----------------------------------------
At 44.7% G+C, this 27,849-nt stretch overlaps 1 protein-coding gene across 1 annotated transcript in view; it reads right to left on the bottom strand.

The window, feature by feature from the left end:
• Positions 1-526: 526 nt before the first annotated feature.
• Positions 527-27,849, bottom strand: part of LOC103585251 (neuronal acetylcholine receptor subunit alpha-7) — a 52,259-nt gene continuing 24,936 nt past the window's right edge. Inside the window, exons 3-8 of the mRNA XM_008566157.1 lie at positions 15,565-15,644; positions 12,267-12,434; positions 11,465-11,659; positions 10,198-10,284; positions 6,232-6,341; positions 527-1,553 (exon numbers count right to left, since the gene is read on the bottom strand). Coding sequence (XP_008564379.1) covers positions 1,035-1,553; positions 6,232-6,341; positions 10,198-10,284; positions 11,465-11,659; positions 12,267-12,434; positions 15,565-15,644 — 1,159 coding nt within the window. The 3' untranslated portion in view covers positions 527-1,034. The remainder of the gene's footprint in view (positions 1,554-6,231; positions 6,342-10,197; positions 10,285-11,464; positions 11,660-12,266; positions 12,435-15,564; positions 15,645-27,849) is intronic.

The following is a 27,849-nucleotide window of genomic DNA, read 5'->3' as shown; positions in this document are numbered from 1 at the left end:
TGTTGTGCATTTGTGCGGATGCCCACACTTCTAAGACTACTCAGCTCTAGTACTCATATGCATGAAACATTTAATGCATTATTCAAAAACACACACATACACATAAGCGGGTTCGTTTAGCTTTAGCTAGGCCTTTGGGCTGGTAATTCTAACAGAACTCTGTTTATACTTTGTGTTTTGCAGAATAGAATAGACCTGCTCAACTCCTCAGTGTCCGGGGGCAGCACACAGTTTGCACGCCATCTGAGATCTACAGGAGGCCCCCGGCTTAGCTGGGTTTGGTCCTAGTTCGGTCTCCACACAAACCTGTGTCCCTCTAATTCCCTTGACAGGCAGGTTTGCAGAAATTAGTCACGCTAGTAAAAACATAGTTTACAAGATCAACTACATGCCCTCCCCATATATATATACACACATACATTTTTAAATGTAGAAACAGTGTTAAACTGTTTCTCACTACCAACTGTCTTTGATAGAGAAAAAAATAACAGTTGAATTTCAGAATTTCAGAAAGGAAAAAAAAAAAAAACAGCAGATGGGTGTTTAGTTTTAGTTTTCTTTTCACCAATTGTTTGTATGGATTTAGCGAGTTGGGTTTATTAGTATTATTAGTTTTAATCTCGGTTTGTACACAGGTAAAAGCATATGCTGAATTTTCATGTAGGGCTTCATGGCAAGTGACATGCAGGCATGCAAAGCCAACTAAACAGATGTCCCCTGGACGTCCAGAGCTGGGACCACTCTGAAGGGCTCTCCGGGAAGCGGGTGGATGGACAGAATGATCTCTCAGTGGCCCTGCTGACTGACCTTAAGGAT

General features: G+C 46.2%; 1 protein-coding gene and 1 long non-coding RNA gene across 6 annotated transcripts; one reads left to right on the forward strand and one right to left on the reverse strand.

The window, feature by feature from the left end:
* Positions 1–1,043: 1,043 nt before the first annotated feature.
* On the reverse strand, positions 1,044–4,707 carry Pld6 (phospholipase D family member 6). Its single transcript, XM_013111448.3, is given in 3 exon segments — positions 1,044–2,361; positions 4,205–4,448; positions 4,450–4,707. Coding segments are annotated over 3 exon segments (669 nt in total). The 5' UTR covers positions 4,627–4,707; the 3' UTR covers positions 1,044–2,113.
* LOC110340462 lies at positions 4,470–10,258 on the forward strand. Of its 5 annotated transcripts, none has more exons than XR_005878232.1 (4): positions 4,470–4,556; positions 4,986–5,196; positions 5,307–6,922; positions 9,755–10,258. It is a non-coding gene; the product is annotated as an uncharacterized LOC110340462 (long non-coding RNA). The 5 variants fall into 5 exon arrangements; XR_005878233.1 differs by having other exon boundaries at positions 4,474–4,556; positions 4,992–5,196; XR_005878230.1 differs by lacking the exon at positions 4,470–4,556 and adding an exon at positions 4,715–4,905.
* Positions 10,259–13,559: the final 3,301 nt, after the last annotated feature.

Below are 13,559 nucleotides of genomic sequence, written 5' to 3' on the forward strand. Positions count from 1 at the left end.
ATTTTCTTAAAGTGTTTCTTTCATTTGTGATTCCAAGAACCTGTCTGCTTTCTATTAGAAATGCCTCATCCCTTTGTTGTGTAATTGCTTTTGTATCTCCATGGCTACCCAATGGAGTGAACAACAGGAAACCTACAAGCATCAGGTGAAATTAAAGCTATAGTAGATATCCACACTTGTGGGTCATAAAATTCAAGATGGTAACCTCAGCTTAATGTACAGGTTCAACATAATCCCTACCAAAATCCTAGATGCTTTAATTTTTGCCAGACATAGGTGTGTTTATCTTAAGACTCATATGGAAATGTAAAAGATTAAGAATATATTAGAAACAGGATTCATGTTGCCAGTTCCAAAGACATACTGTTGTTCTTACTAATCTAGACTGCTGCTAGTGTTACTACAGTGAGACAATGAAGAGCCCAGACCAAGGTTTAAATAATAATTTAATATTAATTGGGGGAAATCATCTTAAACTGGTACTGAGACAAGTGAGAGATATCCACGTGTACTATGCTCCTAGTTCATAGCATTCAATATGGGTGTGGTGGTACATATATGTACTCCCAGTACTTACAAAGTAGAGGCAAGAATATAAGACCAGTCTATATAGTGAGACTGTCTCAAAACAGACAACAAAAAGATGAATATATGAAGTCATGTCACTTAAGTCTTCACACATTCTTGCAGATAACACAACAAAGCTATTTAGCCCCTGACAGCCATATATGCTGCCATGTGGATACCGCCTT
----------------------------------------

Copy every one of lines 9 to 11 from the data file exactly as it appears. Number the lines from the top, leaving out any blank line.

* Positions 1–1,043: 1,043 nt before the first annotated feature.
* On the reverse strand, positions 1,044–4,707 carry Pld6 (phospholipase D family member 6). Its single transcript, XM_013111448.3, is given in 3 exon segments — positions 1,044–2,361; positions 4,205–4,448; positions 4,450–4,707. Coding segments are annotated over 3 exon segments (669 nt in total). The 5' UTR covers positions 4,627–4,707; the 3' UTR covers positions 1,044–2,113.
* LOC110340462 lies at positions 4,470–10,258 on the forward strand. Of its 5 annotated transcripts, none has more exons than XR_005878232.1 (4): positions 4,470–4,556; positions 4,986–5,196; positions 5,307–6,922; positions 9,755–10,258. It is a non-coding gene; the product is annotated as an uncharacterized LOC110340462 (long non-coding RNA). The 5 variants fall into 5 exon arrangements; XR_005878233.1 differs by having other exon boundaries at positions 4,474–4,556; positions 4,992–5,196; XR_005878230.1 differs by lacking the exon at positions 4,470–4,556 and adding an exon at positions 4,715–4,905.